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Nov 19, 2009

Scripps Research Institute to Use ISCO’s Parthenogenetic Stem Cells

  • International Stem Cell (ISCO) is collaborating with stem cell researcher Jeanne F. Loring, Ph.D., and the Scripps Research Institute to study parthenogenetic stem cells and potentially therapeutic cells that can be derived from them. Dr. Loring will use the parthenogenetic cell lines in her quest to understand the genetic and epigenetic processes that control stem cells.

    ISCO scientists have derived a type of cell found in the human eye from parthenogenetic stem cells that may have application in the treatment of a common eye disease called macular degeneration. Dr. Loring and ISCO will study these cells as part of the collaboration.

    ISCO has developed a process for creating human stem cells from unfertilized human eggs. These parthenogenetic stem cells have the medical advantage of allowing immune-matching to large segments of the population and the ethical advantage of not requiring the use of human embryos, according to the company.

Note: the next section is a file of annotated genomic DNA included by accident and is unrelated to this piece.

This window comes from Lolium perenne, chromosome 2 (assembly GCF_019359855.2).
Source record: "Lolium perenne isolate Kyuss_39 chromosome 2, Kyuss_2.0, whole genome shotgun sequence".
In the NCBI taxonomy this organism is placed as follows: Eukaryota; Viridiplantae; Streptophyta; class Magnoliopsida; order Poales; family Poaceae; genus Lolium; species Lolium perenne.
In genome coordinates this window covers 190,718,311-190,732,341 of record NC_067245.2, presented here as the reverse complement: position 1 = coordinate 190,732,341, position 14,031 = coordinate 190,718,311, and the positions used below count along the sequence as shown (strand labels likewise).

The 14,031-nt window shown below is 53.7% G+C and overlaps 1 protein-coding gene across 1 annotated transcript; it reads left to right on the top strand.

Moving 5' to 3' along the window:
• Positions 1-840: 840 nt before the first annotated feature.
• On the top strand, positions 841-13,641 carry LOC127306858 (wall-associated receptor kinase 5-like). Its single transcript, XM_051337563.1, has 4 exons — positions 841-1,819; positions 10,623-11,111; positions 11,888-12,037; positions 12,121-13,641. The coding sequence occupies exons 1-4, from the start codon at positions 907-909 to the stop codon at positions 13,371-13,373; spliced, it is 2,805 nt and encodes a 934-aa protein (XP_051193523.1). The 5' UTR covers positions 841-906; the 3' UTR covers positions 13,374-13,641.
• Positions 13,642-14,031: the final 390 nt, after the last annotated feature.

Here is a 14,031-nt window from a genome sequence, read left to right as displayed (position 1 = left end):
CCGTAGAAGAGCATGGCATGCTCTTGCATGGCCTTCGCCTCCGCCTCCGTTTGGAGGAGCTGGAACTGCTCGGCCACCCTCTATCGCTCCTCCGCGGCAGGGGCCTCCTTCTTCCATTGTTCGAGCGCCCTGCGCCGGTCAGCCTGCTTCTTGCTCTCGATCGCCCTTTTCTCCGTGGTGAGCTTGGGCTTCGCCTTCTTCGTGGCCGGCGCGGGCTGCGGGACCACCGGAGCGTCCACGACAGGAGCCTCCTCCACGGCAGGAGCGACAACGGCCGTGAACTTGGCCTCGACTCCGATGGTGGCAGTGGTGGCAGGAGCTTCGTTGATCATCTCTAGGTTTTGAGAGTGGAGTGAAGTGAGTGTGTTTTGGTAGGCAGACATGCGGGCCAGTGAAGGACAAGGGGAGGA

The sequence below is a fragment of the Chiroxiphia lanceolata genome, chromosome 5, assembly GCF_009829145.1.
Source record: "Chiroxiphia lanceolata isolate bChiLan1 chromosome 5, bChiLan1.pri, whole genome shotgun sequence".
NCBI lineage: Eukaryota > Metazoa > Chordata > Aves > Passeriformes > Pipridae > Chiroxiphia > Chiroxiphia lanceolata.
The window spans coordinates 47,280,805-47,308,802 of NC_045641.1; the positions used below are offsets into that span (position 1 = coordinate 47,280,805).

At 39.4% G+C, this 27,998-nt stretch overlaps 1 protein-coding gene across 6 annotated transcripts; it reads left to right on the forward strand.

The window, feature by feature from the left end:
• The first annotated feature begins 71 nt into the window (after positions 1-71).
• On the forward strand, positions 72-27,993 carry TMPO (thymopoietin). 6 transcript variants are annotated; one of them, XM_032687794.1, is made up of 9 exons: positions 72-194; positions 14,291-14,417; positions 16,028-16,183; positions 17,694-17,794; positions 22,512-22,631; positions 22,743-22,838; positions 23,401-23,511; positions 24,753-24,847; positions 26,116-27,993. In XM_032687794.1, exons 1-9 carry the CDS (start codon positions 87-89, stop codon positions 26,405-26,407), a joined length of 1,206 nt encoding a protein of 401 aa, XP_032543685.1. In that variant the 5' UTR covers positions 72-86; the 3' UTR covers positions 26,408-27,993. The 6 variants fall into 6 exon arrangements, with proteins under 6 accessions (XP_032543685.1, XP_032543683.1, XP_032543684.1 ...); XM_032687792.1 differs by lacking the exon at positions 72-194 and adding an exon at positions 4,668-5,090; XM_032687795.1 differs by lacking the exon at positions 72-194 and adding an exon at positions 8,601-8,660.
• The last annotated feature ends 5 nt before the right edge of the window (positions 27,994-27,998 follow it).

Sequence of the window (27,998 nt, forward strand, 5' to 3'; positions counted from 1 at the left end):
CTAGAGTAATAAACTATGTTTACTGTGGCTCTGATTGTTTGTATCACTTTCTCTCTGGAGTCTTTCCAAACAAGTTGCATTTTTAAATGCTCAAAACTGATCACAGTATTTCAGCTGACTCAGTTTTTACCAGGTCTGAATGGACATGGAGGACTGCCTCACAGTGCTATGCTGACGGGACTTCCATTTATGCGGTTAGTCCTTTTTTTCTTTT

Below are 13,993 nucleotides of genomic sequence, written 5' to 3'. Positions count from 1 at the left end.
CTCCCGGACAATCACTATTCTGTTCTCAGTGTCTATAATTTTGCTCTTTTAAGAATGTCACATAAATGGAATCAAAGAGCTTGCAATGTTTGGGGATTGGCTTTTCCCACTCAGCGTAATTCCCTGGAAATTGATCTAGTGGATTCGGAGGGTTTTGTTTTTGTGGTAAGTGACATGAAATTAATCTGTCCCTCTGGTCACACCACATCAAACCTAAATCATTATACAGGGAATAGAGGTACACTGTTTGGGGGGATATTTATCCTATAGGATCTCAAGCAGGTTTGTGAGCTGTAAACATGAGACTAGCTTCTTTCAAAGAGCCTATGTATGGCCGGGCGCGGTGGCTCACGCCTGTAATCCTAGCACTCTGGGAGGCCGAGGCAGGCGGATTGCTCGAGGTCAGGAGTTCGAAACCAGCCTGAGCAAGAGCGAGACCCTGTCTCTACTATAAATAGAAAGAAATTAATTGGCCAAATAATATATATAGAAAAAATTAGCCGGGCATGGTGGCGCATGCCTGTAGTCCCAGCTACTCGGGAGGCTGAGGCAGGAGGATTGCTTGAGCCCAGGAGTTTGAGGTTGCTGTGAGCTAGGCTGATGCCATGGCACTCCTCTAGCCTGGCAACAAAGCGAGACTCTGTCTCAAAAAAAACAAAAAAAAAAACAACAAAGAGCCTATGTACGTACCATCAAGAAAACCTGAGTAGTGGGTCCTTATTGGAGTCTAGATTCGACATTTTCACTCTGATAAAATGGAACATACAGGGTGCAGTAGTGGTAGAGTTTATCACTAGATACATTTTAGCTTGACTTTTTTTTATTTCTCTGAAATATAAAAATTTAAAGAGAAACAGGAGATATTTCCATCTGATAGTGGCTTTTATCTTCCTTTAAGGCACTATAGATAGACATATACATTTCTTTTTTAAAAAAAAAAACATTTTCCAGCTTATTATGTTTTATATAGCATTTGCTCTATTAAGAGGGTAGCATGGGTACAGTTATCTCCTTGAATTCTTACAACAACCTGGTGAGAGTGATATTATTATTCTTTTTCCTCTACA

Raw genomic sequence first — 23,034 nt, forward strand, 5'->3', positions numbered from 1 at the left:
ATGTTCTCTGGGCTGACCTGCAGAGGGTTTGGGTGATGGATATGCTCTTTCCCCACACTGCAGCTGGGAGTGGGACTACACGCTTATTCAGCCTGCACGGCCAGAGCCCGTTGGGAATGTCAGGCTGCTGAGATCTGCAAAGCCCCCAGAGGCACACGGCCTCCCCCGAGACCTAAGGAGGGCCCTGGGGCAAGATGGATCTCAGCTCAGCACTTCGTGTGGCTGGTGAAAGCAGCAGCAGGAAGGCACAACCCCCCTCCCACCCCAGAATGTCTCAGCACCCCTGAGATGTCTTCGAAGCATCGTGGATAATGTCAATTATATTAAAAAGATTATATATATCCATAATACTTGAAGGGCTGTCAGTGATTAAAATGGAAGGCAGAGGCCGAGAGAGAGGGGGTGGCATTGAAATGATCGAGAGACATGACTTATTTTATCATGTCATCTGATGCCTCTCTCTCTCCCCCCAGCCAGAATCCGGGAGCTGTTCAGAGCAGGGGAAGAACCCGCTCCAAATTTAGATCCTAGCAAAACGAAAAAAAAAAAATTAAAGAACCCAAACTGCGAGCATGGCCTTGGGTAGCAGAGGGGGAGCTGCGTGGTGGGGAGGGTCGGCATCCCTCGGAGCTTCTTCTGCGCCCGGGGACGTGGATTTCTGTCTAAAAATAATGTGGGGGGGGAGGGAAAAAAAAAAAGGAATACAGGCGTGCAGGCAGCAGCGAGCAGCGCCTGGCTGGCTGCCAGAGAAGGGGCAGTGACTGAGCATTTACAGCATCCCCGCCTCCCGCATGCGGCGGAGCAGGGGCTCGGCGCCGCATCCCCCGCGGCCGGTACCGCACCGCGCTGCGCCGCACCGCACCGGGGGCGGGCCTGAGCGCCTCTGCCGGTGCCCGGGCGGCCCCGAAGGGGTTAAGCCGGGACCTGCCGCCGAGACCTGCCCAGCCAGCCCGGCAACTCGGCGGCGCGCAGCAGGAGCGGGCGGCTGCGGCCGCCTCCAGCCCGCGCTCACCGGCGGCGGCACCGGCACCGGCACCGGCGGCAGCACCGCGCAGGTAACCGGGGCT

This study is a further expansion of ISCO’s mission to generate data necessary to understand these cells and move them closer to the clinic.


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Scientifically Studying Ecstasy

MDMA (commonly known as the empathogen “ecstasy”) is classified as a Schedule 1 drug, which is reserved for compounds with no accepted medical use and a high abuse potential. Two researchers from Stanford, however, call for a rigorous scientific exploration of MDMA's effects to identify precisely how the drug works, the data from which could be used to develop therapeutic compounds.

Do you agree that ecstasy should be studied for its potential therapeutic benefits?

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